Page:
“So, what’s the price point of each good that crosses from “hard bargaining” to so-called “coercion”?”

    Oh goody this numerical thing, maybe we’ll get a re-run of TAO’s hilarious “what is harm on a mathematical scale” performance.

    What’s the time amount of influence where influence becomes undue influence? What’s the number of blows (or amount of damage) I have to deal before assault becomes aggravated assault? What, no number, they must be meaningless! lol.

  161. “I already answered with a question, ”

    That in itself says a lot about the strength of your position lol!

  162. Keep using “lol”, MNG, instead of responding. It makes you look smart.

    We have statutory definitions of “aggravated assault”, MNG. You could look them up. Or you could keep “lol-ing”.

    So, again, what if I sold the guy the gallon of gas for 20 bucks? How about 10? How about 5?

  163. maybe we’ll get a re-run of TAO’s hilarious “what is harm on a mathematical scale” performance.

    It mocks what it does not understand.

    Maybe you should just go back to calling Rush Limbaugh a “fat fag”, MNG. You were at least entertaining then, if not any more “intelligent”.

  164. MNG,

    For Christ’s sake! Do you not recognize a tradeoff versus coercion when you argue it?

    Here’s a “hypo” for ya! Your wife won’t give you any till you mow the lawn. What are ya gonna do? Scream “Pussy Coercion” and rape your own wife? Or decide there is a simple tradeoff to meet her “price”?

    Tradeoff involves pricing.
    Coercion involves guns.

  165. Still no answer, wow. Pathetic.

    Uhh, yeah we have statutes defining the elements of aggravated assault and we have case law defining the elements of unconscionable contracts and adhesion contracts. I’m not sure what point you are hoping to make (to be fair I imagine you are not either).

    There’s a point where the economic stances and needs of the parties leads to economic coercion just as there is a point where one has the intent to commit or did commit “serious” bodily harm versus just normal bodily harm. Neither are mathematical points and neither are therefore meaningless.

    Naga
    I’m a pussy lover but I don’t need pussy the way that guy needs a drink and some gas (and I doubt TAO’s business owner needs that million dollars of business as bad as that guy needs the gas and drink). The difference is the level of pressure, which speaks to the voluntariness of the transaction.

    Look, I bet you think fraud is wrong. Why? It doesn’t invovle guns. For that matter when does the use of the gun become coercion? I mean, you could at the threat of being shot still say no technically and take your chances. You are “free” to say no in cases of physical coercion and take your beating (unless you are talking about cases where they guy literally grabs your hand and makes you sign something). But we tend to think that making a guy choose between taking a bullet or a beating and signing on to something is not a voluntary one. Likewise the choice between not having gas to get your wife and kids out of the hot desert (or to buy your kids needed asthma medicine, or pay your back rent to avoid eviction in Nov., etc) and signing on to something you don’t want is not free either. Getting your ass beat is bad, getting shot is bad, but as a father I can tell you not having medicine for your kids that they need or leaving them stranded in bumbf*ck would be far worse.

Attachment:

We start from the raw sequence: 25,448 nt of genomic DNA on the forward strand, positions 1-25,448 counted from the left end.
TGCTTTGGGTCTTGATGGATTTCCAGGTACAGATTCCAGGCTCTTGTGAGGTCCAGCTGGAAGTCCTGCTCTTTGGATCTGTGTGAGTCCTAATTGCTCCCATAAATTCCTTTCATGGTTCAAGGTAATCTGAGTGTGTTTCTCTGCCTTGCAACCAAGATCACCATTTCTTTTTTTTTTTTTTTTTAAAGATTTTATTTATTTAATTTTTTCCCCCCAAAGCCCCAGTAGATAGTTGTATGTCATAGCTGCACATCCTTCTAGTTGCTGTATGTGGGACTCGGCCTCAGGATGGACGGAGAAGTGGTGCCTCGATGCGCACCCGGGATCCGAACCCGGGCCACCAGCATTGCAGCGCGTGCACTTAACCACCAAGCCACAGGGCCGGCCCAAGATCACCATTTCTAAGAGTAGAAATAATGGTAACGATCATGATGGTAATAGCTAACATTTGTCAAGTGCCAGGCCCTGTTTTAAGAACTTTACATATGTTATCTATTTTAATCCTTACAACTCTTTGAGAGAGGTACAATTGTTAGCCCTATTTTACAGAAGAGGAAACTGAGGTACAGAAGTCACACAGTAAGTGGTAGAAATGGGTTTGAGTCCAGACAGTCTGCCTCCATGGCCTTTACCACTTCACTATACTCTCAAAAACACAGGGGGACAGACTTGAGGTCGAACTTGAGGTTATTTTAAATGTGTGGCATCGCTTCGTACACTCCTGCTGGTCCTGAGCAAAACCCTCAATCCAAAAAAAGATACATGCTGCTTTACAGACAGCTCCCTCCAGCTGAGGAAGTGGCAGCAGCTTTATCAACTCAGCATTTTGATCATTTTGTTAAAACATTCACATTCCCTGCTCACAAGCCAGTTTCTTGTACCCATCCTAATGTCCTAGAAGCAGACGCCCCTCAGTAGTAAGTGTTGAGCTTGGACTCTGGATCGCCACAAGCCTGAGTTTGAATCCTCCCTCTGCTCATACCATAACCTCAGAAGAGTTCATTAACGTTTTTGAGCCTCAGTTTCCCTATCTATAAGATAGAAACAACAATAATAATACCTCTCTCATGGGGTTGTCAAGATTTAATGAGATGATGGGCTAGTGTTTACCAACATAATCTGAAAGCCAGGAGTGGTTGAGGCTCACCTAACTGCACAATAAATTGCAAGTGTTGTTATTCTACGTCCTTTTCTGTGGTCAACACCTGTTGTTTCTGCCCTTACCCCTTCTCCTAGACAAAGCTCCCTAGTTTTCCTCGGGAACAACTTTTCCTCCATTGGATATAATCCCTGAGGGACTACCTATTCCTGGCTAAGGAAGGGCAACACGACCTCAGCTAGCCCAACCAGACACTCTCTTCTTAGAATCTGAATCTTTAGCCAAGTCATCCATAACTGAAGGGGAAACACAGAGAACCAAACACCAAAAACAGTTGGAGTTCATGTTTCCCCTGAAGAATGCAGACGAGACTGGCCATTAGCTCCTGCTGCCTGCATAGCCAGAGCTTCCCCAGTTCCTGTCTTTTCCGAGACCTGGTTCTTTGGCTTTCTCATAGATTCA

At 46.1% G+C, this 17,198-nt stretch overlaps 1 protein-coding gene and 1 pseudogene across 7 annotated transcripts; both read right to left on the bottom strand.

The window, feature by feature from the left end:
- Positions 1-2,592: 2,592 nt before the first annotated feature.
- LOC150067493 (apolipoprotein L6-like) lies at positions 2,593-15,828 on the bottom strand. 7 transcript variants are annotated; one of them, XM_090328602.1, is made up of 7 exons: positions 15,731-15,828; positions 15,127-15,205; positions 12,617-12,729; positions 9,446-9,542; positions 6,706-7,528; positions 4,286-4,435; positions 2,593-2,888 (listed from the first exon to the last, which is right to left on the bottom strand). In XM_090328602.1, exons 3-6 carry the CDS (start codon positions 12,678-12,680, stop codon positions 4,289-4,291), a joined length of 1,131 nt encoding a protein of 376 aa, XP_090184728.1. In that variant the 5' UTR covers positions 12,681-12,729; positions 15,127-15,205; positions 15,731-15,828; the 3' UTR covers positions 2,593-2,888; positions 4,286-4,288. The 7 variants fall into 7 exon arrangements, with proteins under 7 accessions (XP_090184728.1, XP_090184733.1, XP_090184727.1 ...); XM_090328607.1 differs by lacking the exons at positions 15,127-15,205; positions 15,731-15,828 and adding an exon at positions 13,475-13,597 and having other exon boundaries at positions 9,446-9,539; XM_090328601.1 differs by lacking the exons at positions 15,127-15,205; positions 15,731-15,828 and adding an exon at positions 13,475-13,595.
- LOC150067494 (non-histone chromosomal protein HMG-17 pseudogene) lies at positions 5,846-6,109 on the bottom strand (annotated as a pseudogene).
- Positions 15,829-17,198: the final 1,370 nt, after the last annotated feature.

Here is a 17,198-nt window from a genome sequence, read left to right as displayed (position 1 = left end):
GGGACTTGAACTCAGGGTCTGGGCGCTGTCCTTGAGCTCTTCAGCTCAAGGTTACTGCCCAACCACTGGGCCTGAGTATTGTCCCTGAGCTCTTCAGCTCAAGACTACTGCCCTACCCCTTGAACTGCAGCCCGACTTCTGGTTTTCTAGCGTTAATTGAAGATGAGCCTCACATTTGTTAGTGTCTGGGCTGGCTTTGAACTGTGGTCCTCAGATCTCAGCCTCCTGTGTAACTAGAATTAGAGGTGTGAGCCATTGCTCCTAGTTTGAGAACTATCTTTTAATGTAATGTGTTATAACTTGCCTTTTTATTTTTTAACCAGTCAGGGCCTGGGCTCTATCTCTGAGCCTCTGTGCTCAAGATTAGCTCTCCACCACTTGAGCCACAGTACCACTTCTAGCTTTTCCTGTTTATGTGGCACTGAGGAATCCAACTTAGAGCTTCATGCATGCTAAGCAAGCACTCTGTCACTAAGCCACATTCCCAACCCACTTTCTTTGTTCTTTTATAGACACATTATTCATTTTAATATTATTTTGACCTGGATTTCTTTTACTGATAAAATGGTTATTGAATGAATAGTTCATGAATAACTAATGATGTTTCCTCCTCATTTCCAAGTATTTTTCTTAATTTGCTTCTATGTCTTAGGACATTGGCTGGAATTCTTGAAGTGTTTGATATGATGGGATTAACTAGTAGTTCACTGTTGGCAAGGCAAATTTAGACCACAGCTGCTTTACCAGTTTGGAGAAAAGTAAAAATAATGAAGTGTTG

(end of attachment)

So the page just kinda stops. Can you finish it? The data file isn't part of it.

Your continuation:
166. Still no answer, wow. Pathetic.

    Tell me about it. What price point, MNG? I’ve stipulated to the facts of your entire hypothetical, except I am asking one simple question: what price makes it economic coercion?

    YOU came up with the hypo, so clearly you have this all thought out, so it is incumbent on YOU to say where coercion exists and where it does not.

    Look, I bet you think fraud is wrong. Why? It doesn’t invovle guns.

    Fraud disables man’s ability to bargain.

    I sense I am about to get more lifeboat hypotheticals and crocodile tears for the “hungry”. “No man can truly be free on an empty stomach!”

    Yeah, we get it. Go away.

  167. The difference is the level of pressure, which speaks to the voluntariness of the transaction.

    Why did the guy run out of gas in the first place? Did his failure to plan cause this pressure?

    (or to buy your kids needed asthma medicine, or pay your back rent to avoid eviction in Nov., etc)

    Why doesn’t this person have the money for these things? Presumably his child didn’t just now develop asthma. Presumably he knew that the rent was going to be due every month (it’s not a surprise, goddamn.)

    You’re engaged in rank context-dropping, MNG. You invent these hypotheticals just to emotionally bludgeon people into accepting more and more state control.

  168. Less MaunderingNannyGoat, more LefitiSpoofs, plz.

  169. Ha, I wish. MNG is one of your more sophisticated trolls.

    Trolls are recognizable by the fact that they have no real interest in learning about the topic at hand – they simply want to utter flame bait.